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New Roadmaps for Navigating Disruption in Supply Chain, IT

January 30, 2018

By Jim Flannery, Executive Vice President, Operations and Industry Collaboration

CPG companies enter 2018 contending with forces such as changing consumer needs, a new retail landscape that includes e-commerce, and new cost pressures. These hurdles are impacting every aspect of CPG company operations, including IT and supply chain. But along with these challenges also comes opportunity – and a chance for CPG companies to evolve alongside the rapidly changing digital landscape and harness new technologies and trends to foster growth.

Two timely new BCG reports commissioned by the Grocery Manufacturers Association (GMA) address how IT and supply chain leaders can navigate ongoing disruption pressures to help their CPG organizations emerge in stronger positions. The reports are based on industry surveys and related research, and can provide guidance for GMA member companies.

Looking first at the IT side, it’s evident that chief information officers face daunting balancing acts today. They are being asked to drive digital innovation to support their companies. However, instead of being provided with more resources for this endeavor, CIOs face increased budget constraints. The BCG/GMA benchmarking survey, called Accelerating Digital Innovation in CPG,” found that CPG companies have succeeded in reducing IT costs, but haven’t made nearly as much headway in prioritizing IT innovation.

BCG characterized CPG companies’ levels of IT innovation along a range that moves from “deliberators” at the low end, to “leaders” at the high end. Companies can use BCG’s definitions to help benchmark their own progress. Leaders show the highest IT spending as a percentage of revenue, pay more in compensation, work on more key digital transformation priorities, make better use of analytics, and are better at accelerating innovation internally.

However, what defines leadership is typically a moving target, as evidenced by the technologies companies have embraced over time. Not long ago companies were considered leading edge if they made some use of software as a service (SaaS) platforms and the cloud. Today, the report stated, these practices are increasingly the norm. Requiring more focus from CPGs today is the practice of agile development, the report added. Agile development has come to be associated with technology leaders such as Amazon, Google and Netflix. This highly collaborative form of development includes close working relationships between product owners and software teams to enable strategy shifts in real time.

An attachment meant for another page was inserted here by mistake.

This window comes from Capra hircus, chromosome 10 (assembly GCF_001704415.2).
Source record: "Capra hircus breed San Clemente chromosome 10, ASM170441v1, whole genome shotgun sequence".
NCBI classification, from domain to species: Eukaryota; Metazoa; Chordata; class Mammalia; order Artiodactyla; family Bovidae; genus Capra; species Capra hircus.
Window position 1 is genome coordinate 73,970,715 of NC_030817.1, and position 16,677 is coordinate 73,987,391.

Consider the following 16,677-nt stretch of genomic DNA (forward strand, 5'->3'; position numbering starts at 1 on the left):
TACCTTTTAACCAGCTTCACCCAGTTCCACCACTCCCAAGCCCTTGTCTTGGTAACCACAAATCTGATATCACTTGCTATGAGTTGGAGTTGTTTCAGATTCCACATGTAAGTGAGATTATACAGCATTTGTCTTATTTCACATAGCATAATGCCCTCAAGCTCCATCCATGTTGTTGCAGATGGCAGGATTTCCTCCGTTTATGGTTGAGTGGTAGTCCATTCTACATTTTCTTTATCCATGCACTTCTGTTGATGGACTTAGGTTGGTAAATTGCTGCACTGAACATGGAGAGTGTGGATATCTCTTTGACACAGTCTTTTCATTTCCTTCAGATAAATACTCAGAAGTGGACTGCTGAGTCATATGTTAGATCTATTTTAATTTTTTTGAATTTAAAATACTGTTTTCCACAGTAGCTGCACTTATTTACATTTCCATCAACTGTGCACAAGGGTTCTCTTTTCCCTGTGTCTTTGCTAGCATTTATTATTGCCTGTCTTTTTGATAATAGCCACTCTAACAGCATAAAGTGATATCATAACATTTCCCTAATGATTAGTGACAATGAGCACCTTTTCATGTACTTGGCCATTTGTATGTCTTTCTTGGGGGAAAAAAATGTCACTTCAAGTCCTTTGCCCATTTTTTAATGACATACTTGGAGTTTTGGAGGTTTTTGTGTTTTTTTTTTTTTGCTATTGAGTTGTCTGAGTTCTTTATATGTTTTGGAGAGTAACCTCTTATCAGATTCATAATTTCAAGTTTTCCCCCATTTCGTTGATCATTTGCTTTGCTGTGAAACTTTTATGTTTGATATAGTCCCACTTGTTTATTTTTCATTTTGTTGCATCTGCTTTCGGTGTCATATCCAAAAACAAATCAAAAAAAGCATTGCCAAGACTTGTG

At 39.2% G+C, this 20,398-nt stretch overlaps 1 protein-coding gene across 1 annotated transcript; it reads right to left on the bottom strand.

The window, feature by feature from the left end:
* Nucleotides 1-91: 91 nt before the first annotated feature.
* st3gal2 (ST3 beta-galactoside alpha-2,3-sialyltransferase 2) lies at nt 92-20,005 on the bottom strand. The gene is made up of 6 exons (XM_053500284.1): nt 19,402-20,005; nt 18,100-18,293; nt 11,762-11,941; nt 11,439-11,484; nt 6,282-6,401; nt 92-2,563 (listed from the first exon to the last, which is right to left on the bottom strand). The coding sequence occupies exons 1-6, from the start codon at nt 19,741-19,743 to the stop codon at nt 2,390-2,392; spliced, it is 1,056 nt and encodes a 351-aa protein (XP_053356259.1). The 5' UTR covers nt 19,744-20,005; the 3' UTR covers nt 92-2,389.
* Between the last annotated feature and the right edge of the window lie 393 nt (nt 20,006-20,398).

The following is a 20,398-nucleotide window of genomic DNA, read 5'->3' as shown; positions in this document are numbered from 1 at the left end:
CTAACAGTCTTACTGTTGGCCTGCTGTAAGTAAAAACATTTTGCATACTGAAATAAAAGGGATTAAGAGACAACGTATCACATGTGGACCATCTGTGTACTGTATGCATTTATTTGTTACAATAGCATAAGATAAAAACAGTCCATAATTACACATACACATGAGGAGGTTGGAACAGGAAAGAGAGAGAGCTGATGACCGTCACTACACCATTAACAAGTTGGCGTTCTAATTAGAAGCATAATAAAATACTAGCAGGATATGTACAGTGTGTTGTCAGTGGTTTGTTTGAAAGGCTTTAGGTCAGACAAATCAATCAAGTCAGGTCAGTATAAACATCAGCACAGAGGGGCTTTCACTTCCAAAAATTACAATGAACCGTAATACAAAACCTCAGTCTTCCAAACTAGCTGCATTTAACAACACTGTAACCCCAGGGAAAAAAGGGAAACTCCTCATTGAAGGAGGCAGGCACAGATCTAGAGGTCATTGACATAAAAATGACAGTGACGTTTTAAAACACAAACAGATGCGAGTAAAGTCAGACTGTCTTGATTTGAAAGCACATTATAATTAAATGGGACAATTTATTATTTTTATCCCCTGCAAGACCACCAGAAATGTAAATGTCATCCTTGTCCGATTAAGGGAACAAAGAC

The report found that the majority of CPG companies use agile development for less than one third of projects, and only half of companies plan to increase its use.  As a result, the report urged more focus on agile development with this pointed warning: “In five years, a CPG company that isn’t using agile for most of its development projects will likely find it difficult to be competitive in terms of digital technology.”

Turning to the supply chain side, a new BCG/GMA benchmarking study found some good news in the form of improved service levels — in areas such as case fill rates and average on-time delivery.

However, in exploring the biggest supply chain disruptors, the report, called “How CPG Supply Chains are Preparing for Seismic Change,” found that retail “channel proliferation is the greatest impediment to on-time delivery performance.” This is particularly true when CPGs serve the emerging crop of smaller format retailers, especially online retailers, versus their traditional larger-format customer base that includes grocery, club and mass. This is because CPGs have longer and more collaborative working relationships in place with the bigger format retailers. However, those mainstream retail customers are under more pressure, and are ramping up on-time delivery requirements with new financial penalties for falling short.

The report urged specific actions for CPG company supply chain operations to satisfy both increased customer needs and their own business requirements. These include seeking new efficiencies; bolstering their ability to hire and retain employees with analytical skills; gearing up for e-commerce; making better use of big data and digital tools; and improving collaborative relationships with customers, especially when it comes to alternative and e-commerce channels.

While IT and supply chain are different business functions, they face many of the same CPG industry challenges and can each benefit from taking new approaches to technology and other strategies. These reports are useful guides for companies to build their game plans in 2018 and beyond. The reports can be downloaded at these links: Accelerating Digital Innovation in CPG and How CPG Supply Chains are Preparing for Seismic Change.


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